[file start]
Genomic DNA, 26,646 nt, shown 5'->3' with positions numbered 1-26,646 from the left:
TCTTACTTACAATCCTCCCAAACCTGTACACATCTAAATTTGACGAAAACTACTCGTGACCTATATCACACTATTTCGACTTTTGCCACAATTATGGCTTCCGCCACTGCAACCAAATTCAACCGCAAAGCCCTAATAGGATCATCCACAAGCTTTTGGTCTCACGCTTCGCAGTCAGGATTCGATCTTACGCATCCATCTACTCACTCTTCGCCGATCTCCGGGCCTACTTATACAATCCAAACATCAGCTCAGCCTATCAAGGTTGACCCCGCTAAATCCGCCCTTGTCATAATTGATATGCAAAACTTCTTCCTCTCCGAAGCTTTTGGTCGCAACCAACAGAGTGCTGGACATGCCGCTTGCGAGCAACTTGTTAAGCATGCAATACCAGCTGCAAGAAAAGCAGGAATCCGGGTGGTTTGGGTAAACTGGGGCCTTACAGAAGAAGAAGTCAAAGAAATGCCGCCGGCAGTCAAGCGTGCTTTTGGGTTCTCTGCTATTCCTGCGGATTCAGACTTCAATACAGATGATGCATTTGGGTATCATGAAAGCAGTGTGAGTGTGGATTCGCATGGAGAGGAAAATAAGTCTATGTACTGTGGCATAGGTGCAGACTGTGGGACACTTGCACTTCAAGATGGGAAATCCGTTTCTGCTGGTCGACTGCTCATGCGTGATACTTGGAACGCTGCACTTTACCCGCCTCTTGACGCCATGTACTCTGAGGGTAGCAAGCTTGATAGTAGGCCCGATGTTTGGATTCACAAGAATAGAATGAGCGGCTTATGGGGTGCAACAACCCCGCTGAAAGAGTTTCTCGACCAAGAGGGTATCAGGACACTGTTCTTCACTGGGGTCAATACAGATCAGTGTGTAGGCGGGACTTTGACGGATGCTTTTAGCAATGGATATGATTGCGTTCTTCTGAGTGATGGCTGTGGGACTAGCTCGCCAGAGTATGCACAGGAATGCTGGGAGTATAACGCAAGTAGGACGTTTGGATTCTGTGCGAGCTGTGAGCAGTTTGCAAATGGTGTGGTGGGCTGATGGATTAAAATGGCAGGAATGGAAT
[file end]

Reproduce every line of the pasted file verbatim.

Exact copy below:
Genomic DNA, 26,646 nt, shown 5'->3' with positions numbered 1-26,646 from the left:
TCTTACTTACAATCCTCCCAAACCTGTACACATCTAAATTTGACGAAAACTACTCGTGACCTATATCACACTATTTCGACTTTTGCCACAATTATGGCTTCCGCCACTGCAACCAAATTCAACCGCAAAGCCCTAATAGGATCATCCACAAGCTTTTGGTCTCACGCTTCGCAGTCAGGATTCGATCTTACGCATCCATCTACTCACTCTTCGCCGATCTCCGGGCCTACTTATACAATCCAAACATCAGCTCAGCCTATCAAGGTTGACCCCGCTAAATCCGCCCTTGTCATAATTGATATGCAAAACTTCTTCCTCTCCGAAGCTTTTGGTCGCAACCAACAGAGTGCTGGACATGCCGCTTGCGAGCAACTTGTTAAGCATGCAATACCAGCTGCAAGAAAAGCAGGAATCCGGGTGGTTTGGGTAAACTGGGGCCTTACAGAAGAAGAAGTCAAAGAAATGCCGCCGGCAGTCAAGCGTGCTTTTGGGTTCTCTGCTATTCCTGCGGATTCAGACTTCAATACAGATGATGCATTTGGGTATCATGAAAGCAGTGTGAGTGTGGATTCGCATGGAGAGGAAAATAAGTCTATGTACTGTGGCATAGGTGCAGACTGTGGGACACTTGCACTTCAAGATGGGAAATCCGTTTCTGCTGGTCGACTGCTCATGCGTGATACTTGGAACGCTGCACTTTACCCGCCTCTTGACGCCATGTACTCTGAGGGTAGCAAGCTTGATAGTAGGCCCGATGTTTGGATTCACAAGAATAGAATGAGCGGCTTATGGGGTGCAACAACCCCGCTGAAAGAGTTTCTCGACCAAGAGGGTATCAGGACACTGTTCTTCACTGGGGTCAATACAGATCAGTGTGTAGGCGGGACTTTGACGGATGCTTTTAGCAATGGATATGATTGCGTTCTTCTGAGTGATGGCTGTGGGACTAGCTCGCCAGAGTATGCACAGGAATGCTGGGAGTATAACGCAAGTAGGACGTTTGGATTCTGTGCGAGCTGTGAGCAGTTTGCAAATGGTGTGGTGGGCTGATGGATTAAAATGGCAGGAATGGAAT